DoD's Leaders Thank Military for Heroism, Courage, Talent
By Jim Garamone
American Forces Press Service
WASHINGTON, Apr. 17, 2003 Defense Secretary Donald H. Rumsfeld thanked the men and women of the department for their service in the campaign in Iraq, but said much still remains to be done.
Rumsfeld and Chairman of the Joint Chiefs of Staff Air Force Gen. Richard Myers spoke to Pentagon employees during a Town Hall meeting today. The meeting was beamed to American service members around the world.
"What you have done in the last month has been absolutely magnificent," Myers said. "Your courage, your talent, your leadership have given us up to this point a tremendous combat victory."
The progress in the war to overthrow Saddam Hussein, "is a credit to the men and women in uniform who are serving on the front lines in the theater," Rumsfeld said.
"What's happened is amazing for the speed with which it was executed," the secretary said. He noted that speed was responsible for reducing both coalition and Iraqi casualties. It was responsible for stopping the Iraqi regime from firing missiles at its neighbors. It was responsible for allowing the coalition to secure the Iraqi oil fields.
The Iraqi infrastructure is largely intact, he said, and there have not been massive civilian casualties. "This was not just good luck," Rumsfeld said. "This was the result of very careful planning by extraordinary people in the region, at Central Command in Tampa (Fla.) and here in the department. But above all, what has made it possible is the same thing that has made success possible in other wars: the courage and heroism of the men and women in uniform."
"Such heroics are the daily work of men and women in uniform who serve not only in Iraq, but in Afghanistan and so many places across the globe, defending the American people."
The secretary said because of the presence of reporters embedded with units, now the American people have an idea of the professionalism and heroism of their military. Rumsfeld said the outcome of the embedding process was a "roll of the dice" during first discussions of the idea.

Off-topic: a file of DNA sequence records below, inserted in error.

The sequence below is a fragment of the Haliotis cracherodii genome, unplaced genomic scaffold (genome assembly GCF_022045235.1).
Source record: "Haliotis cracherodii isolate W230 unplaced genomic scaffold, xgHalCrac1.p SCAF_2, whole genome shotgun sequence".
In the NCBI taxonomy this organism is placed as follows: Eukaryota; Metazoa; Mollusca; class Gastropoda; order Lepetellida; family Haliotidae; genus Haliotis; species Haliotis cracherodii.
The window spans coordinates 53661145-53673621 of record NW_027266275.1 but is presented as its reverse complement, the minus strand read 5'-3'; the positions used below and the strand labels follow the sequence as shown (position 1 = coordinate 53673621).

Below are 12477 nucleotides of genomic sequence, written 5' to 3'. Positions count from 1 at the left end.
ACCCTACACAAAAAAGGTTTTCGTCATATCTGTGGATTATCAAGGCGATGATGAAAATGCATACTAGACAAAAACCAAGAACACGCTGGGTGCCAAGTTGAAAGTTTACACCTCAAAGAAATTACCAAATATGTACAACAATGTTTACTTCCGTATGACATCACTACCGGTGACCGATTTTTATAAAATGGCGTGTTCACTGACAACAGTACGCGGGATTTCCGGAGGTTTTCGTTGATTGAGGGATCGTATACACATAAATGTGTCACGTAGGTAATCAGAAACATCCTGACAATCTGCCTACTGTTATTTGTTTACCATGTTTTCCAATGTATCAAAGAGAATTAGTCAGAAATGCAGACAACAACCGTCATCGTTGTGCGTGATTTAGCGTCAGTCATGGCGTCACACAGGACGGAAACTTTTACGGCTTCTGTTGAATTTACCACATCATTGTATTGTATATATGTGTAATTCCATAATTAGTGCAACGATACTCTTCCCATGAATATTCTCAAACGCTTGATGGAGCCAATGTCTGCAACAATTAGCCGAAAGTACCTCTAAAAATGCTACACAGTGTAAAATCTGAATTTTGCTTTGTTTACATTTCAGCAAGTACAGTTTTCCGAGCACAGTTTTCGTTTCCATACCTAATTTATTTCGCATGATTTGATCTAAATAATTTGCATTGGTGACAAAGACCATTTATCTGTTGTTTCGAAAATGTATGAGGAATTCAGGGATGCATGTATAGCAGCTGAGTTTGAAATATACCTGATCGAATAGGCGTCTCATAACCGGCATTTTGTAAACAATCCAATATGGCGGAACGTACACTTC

"But the outcome is pretty clear," he said. "There is no question but that the American people were able to see slices of what took place. They could see accurate presentations and representations and written accounts of what the men and women in uniform were doing."
Rumsfeld said that the embedding process has a side benefit. "There's now a new generation of journalists who have had a chance to see what kind of people volunteer to put their lives at risk. And that's a good thing."
Rumsfeld and Myers took questions from the audience on a variety of subjects.
Transformation was one hot topic. Rumsfeld said the U.S. Joint Forces Command is working with U.S. Central Command to capture the lessons learned from Iraq. "If you think about it, what took place in Afghanistan significantly informed what took place in Iraq," he said.
The U.S. military will take the good lessons and apply them immediately. For example, Rumsfeld said he was "sure" and "positive" that out of this we're going to end up finding ways to reduce friendly fire casualties."
The secretary also said that some aspects of the war confirmed other transformational thoughts. He has directed the chairman to examine ways to reconfigure active, Guard and reserve manning in areas like civil affairs. He said much of that capability is in the reserve components. Some of that capability needs to shift to the active force, he noted, "or else you're going to call people up every other year, which isn't really what they sign up for."
Myers said he wished he could say that the war is winding down. "But I can't. A lot more work remains in Iraq and around the world. We still have troops in Afghanistan facing danger every day, and in other countries as we fight this war on terrorism."
Looking at Iraq's neighbor, Myers said Syria needs to be more cooperative. "You want people in the neighborhood to be helpful," he said. "And to be helpful you can't be imposing an external influence, trying to work your own agenda."
Myers said that Syria is definitely harboring some of the families of Saddam's senior leaders and possibly some leaders themselves. He said Syria has sent in jihadists to fight against the U.S.-led coalition and sent equipment in for Iraqi forces. "That sort of behavior simply has to stop," he said.
Myers said there are still those who hate America and the values it stands for. Those enemies will use terrorism to attack America and Americans, he observed.
"So, for those of you still out there still wearing your Kevlar, still aboard ships -- for that matter, for us here at home I think our challenge is this: We have to always be prepared, we've got to stay true to the values that got us to this point and we've got to keep our guard up."